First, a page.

61134864 Copyright : Andriy Popov

Incorporating environmental, social and governance factors into investment decisions is more than a niche practice for specialized funds and, in fact, has become a competitive advantage for asset managers, says Dominique Barker of CIBC Asset Management Inc.

“It’s not just for socially responsible investing funds that have negative screening. It’s for all investments and [helps to make] better investment decisions for our end clients,” says Barker, portfolio manager and senior analyst of equities at CIBC Asset Management.

“We’re finding that by understanding ESG issues and by engaging with management teams, it provides us with the insight that helps us actually determine the value and determine assumptions that we incorporate into our models,” she says.

Read: Is socially responsible investing ‘over-pitched and under-delivered?’

Environmental, social and governance factors are especially helpful as a tool for measuring risk at individual companies, according to Barker. She points to a case where examining a mining company’s corporate social responsibility report helped her identify rising costs and better understand its cost structure and value.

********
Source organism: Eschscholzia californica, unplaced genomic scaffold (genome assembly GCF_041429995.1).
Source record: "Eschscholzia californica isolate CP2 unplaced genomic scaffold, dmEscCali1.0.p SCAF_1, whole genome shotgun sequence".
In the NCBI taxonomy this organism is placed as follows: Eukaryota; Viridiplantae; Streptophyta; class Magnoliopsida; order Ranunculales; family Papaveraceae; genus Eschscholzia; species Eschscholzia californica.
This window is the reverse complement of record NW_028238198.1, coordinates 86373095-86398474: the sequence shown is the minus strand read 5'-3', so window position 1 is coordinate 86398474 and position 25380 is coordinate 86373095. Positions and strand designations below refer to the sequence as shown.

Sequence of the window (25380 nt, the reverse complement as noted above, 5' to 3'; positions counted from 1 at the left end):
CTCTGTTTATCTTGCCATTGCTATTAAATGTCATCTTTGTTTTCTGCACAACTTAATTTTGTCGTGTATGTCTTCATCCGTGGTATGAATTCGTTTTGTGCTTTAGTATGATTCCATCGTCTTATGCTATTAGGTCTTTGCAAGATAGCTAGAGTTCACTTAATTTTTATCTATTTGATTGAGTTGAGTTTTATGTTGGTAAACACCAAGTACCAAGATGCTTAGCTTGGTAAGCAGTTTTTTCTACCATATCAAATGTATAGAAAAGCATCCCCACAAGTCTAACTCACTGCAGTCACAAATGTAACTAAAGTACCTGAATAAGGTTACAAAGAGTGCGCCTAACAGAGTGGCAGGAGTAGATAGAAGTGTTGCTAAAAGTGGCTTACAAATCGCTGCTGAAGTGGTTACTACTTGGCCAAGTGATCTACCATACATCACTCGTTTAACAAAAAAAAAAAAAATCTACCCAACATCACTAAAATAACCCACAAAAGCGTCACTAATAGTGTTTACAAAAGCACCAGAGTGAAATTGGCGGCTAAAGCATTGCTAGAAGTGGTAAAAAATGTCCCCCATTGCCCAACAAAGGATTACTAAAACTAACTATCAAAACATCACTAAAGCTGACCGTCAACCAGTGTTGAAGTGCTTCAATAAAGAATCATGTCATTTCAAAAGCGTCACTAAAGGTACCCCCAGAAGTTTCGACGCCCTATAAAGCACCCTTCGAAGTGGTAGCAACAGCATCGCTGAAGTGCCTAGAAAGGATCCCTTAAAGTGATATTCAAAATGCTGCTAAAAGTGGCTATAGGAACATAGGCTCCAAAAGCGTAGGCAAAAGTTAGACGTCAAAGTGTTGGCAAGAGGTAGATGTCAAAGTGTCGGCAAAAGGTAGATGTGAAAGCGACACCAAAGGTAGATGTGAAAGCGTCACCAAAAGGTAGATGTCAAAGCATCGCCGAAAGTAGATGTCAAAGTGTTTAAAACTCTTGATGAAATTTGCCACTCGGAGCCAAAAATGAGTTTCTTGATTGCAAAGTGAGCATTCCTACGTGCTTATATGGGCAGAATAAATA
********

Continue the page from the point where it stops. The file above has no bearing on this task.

As a result, incorporating such factors routinely helps her choose companies to hold in a portfolio.

“If I have two companies, and Company A has a poor safety record in the energy industry, for example, and Company [B] has an average record, and both companies have a similar valuation, I’m obviously going to choose the one that has a better safety record,” says Barker.

“You can only determine that by actually looking at the ESG factors and reading the corporate social responsibility reports and actually measuring the risk on that factor.”

Read: Focus on specific ESG factors for most material benefit: report

At the same time, social responsibility failures can damage a company’s brand value. “Any bad news can quickly be reflected in a stock price,” says Barker.

That’s why looking at companies in terms of their products’ sustainability, employee or community relations, environmental performance and human rights practices is important. A failure or glitch in even one of those aspects that leads to bad press, she adds, can negatively affect the brand.

This article originally appeared on the website of Benefits Canada‘s companion publication, advisor.ca. It’s part of the Advisor2Go podcast. Listen to the podcast here.


Copyright © 2020 Transcontinental Media G.P. Originally published on benefitscanada.com

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